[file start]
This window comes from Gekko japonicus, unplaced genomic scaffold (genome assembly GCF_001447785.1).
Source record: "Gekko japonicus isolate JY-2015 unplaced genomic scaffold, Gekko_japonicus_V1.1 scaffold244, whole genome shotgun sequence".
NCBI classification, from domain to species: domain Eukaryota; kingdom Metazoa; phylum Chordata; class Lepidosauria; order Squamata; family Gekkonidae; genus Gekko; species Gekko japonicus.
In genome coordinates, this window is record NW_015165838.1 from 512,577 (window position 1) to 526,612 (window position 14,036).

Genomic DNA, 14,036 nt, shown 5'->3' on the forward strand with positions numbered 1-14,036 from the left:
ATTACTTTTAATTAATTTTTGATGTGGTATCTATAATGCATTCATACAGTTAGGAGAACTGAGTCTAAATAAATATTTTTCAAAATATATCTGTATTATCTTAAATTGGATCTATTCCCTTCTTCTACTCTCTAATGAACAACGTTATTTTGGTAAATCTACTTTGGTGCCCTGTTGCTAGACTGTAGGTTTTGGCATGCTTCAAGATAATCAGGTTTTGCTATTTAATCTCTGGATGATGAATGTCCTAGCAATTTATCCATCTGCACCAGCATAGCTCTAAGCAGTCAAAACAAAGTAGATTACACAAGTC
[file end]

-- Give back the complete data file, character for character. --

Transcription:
This window comes from Gekko japonicus, unplaced genomic scaffold (genome assembly GCF_001447785.1).
Source record: "Gekko japonicus isolate JY-2015 unplaced genomic scaffold, Gekko_japonicus_V1.1 scaffold244, whole genome shotgun sequence".
NCBI classification, from domain to species: domain Eukaryota; kingdom Metazoa; phylum Chordata; class Lepidosauria; order Squamata; family Gekkonidae; genus Gekko; species Gekko japonicus.
In genome coordinates, this window is record NW_015165838.1 from 512,577 (window position 1) to 526,612 (window position 14,036).

Genomic DNA, 14,036 nt, shown 5'->3' on the forward strand with positions numbered 1-14,036 from the left:
ATTACTTTTAATTAATTTTTGATGTGGTATCTATAATGCATTCATACAGTTAGGAGAACTGAGTCTAAATAAATATTTTTCAAAATATATCTGTATTATCTTAAATTGGATCTATTCCCTTCTTCTACTCTCTAATGAACAACGTTATTTTGGTAAATCTACTTTGGTGCCCTGTTGCTAGACTGTAGGTTTTGGCATGCTTCAAGATAATCAGGTTTTGCTATTTAATCTCTGGATGATGAATGTCCTAGCAATTTATCCATCTGCACCAGCATAGCTCTAAGCAGTCAAAACAAAGTAGATTACACAAGTC